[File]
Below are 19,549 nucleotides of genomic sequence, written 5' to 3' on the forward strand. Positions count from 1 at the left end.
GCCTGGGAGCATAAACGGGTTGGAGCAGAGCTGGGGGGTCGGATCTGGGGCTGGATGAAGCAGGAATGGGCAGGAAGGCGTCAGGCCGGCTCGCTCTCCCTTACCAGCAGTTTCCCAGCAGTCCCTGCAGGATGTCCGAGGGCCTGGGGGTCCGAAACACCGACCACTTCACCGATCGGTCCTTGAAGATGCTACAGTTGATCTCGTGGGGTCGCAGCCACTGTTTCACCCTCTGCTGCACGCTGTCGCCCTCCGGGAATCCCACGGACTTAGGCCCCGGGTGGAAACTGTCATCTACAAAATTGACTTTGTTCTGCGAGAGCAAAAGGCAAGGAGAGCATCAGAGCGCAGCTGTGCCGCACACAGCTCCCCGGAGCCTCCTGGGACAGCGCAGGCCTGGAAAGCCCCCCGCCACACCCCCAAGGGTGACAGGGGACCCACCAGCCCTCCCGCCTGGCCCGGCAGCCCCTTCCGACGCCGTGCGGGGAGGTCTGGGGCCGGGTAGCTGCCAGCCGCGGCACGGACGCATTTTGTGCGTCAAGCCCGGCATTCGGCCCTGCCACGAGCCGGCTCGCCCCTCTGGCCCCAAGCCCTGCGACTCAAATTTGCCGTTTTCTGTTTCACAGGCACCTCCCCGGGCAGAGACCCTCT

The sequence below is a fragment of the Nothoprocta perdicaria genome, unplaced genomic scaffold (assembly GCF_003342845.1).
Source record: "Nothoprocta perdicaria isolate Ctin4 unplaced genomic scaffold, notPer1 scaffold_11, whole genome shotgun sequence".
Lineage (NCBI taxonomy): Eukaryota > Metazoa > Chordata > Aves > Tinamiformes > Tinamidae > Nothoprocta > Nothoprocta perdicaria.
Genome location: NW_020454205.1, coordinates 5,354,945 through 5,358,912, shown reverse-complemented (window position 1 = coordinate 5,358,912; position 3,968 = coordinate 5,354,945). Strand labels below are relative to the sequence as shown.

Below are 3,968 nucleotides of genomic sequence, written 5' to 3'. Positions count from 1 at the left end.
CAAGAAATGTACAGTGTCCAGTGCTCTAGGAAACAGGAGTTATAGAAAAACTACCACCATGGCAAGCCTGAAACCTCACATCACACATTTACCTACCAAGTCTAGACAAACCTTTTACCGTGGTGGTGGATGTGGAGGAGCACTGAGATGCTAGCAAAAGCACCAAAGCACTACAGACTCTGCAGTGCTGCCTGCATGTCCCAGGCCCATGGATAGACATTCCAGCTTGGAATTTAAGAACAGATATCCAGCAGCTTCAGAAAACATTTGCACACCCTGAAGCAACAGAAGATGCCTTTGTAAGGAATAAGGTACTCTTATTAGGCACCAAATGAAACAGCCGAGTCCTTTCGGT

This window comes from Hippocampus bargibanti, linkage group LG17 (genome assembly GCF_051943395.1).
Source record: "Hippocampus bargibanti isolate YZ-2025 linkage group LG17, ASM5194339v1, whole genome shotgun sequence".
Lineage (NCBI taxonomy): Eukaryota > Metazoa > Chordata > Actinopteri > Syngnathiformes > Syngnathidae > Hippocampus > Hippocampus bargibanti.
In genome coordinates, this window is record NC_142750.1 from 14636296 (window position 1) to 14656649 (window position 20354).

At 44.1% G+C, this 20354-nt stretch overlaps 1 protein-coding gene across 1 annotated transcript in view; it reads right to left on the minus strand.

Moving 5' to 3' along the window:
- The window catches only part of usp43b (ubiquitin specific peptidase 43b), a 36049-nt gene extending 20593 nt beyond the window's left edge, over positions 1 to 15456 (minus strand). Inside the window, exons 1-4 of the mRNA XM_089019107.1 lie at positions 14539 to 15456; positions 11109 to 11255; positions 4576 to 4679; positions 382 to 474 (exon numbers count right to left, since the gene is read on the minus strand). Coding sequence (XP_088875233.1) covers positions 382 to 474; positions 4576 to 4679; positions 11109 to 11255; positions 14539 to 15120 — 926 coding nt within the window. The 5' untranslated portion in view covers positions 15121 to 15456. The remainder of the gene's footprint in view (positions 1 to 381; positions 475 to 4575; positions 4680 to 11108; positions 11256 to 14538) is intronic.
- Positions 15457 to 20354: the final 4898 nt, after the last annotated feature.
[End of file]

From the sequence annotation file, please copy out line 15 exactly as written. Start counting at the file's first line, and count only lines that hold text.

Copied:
- The window catches only part of usp43b (ubiquitin specific peptidase 43b), a 36049-nt gene extending 20593 nt beyond the window's left edge, over positions 1 to 15456 (minus strand). Inside the window, exons 1-4 of the mRNA XM_089019107.1 lie at positions 14539 to 15456; positions 11109 to 11255; positions 4576 to 4679; positions 382 to 474 (exon numbers count right to left, since the gene is read on the minus strand). Coding sequence (XP_088875233.1) covers positions 382 to 474; positions 4576 to 4679; positions 11109 to 11255; positions 14539 to 15120 — 926 coding nt within the window. The 5' untranslated portion in view covers positions 15121 to 15456. The remainder of the gene's footprint in view (positions 1 to 381; positions 475 to 4575; positions 4680 to 11108; positions 11256 to 14538) is intronic.